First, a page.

I created our Nation’s newest all-source intelligence center from 1988 to 1992.  I have served in three of the four Directorates at CIA, and I understand the real world and what can be known about the real world.

I’m here to tell you that the US Government, on its own, with all the money in the world to spend, will never in a million years get it right.

We must—we must—lead the way in creating regional intelligence centers that share the burden and leverage local access and local knowledge.  From OSINT we can graduate to multinational clandestine and shared technical operations—but first we have to do OSINT.

Let me jump from that to the current discussion of the need for a European intelligence agency.

Europe, like America, must deal with decades of lax control over immigration and citizenship —terrorists have US & European passports.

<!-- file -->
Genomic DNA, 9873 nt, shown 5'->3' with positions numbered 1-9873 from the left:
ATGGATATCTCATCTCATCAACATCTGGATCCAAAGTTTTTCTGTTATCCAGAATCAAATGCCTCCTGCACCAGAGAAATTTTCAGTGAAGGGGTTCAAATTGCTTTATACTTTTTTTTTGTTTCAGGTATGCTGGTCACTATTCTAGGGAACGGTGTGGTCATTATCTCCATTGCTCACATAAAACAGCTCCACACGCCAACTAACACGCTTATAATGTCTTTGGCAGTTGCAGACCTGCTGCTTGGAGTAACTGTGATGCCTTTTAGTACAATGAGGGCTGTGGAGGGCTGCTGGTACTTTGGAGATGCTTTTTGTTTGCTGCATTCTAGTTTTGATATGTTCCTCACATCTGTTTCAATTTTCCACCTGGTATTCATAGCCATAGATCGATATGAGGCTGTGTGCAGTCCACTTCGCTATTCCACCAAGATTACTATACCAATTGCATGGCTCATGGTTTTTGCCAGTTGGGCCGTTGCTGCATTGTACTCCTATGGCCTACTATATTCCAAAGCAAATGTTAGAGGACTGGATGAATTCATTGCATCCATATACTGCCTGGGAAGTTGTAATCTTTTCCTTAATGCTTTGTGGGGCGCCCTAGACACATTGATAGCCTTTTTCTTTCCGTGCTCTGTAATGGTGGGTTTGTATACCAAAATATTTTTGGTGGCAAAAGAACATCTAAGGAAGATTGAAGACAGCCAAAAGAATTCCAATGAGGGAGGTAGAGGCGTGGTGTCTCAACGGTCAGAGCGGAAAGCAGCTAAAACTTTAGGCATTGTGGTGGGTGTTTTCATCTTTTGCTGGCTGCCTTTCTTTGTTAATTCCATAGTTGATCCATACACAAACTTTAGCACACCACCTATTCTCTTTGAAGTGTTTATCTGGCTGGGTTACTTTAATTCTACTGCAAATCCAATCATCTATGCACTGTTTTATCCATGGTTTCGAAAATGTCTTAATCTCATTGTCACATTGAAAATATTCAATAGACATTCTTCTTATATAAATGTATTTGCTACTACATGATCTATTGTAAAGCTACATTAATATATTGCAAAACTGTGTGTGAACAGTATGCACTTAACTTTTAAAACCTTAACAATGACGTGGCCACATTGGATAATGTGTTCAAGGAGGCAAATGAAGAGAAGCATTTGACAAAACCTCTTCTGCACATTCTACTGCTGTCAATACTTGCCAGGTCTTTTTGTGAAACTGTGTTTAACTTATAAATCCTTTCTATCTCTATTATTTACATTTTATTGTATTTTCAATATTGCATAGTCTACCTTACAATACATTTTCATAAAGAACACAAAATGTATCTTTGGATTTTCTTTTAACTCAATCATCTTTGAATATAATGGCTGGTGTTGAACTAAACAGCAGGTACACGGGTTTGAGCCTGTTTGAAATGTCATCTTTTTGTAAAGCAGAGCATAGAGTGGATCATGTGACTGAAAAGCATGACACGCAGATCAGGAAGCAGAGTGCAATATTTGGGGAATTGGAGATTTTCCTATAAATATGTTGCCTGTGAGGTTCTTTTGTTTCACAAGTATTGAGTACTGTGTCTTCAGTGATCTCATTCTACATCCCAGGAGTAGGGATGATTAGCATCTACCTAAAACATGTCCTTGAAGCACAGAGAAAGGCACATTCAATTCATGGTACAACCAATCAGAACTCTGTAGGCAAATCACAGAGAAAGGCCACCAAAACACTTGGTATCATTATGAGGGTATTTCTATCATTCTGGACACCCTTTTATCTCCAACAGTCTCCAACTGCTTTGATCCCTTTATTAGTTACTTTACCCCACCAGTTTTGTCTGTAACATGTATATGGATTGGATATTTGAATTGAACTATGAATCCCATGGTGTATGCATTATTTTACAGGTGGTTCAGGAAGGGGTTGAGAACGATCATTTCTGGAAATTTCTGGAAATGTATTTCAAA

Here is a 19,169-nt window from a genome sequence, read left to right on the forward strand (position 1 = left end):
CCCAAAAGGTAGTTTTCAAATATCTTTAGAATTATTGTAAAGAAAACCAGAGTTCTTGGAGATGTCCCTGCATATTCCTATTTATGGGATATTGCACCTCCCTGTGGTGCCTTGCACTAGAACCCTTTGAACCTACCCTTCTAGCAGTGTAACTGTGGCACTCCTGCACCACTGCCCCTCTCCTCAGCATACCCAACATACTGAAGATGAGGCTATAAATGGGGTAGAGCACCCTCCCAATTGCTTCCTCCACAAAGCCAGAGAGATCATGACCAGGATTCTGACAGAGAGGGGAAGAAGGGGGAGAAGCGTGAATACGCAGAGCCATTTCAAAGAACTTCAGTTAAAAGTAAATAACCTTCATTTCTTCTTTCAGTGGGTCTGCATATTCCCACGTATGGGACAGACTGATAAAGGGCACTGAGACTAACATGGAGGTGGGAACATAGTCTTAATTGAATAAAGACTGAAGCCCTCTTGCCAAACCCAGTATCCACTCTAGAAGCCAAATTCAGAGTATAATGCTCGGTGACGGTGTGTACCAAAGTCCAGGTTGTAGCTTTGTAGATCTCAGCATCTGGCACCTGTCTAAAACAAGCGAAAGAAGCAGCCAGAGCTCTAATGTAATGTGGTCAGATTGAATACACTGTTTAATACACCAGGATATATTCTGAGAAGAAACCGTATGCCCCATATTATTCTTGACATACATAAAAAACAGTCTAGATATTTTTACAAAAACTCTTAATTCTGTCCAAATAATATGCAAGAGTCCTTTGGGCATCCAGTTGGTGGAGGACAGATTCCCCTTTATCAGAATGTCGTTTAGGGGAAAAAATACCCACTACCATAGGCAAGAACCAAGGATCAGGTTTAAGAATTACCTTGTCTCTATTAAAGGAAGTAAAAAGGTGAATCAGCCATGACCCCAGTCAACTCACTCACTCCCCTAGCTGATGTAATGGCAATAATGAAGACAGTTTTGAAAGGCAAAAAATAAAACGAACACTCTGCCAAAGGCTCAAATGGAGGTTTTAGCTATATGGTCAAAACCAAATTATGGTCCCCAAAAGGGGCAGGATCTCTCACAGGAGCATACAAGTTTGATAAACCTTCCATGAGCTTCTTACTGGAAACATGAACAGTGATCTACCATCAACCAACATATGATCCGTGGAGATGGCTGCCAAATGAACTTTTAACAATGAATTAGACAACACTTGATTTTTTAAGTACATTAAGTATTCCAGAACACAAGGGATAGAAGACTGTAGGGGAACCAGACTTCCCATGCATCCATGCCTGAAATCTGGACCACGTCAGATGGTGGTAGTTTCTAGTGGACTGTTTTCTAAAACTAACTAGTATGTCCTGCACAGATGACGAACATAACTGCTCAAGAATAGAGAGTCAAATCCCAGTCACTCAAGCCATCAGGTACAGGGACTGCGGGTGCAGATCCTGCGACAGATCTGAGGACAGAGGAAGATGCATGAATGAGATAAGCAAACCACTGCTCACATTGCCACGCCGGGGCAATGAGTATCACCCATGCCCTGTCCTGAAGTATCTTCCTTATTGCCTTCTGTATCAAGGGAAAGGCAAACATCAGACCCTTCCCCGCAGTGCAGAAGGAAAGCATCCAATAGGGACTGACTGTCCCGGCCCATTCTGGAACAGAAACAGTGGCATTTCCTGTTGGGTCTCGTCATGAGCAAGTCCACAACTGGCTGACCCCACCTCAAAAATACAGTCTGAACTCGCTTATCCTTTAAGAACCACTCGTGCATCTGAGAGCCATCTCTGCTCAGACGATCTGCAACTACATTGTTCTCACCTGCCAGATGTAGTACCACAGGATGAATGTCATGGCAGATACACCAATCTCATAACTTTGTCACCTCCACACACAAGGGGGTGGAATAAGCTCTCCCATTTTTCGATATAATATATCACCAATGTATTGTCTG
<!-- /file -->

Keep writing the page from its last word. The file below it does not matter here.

EUROPOL is not up to this challenge, and I do not believe that any kind of centralized pan-European agency will be effective either.  Instead, I believe that Europe must create a network, with standards and templates for sharing information, not just between governments, but with the private sector.  It is my hope Europe will do something brilliant.

Now let’s discuss money.  A proper national intelligence endeavor, relying predominantly but not exclusively on open sources, should conclude that we cannot cut the national security budget, but that we should create four forces corresponding to the four major threat types.

Big War can go down to $250 billion a year.  Small war, including Ambassador Bob Oakley’s gendarme and an armed “white hat” capability, goes up to $75B.  State should get $100B a year more to do peace.  Homeland security needs to go up to $75B, half at the federal level, the other half at the state and local levels, to create full-blown intelligence centers and professional cadres of intelligence and counterintelligence specialists at the local level.

Beyond four forces, we need some sub-strategies.

–a global intelligence burden-sharing strategy

–a global interoperability strategy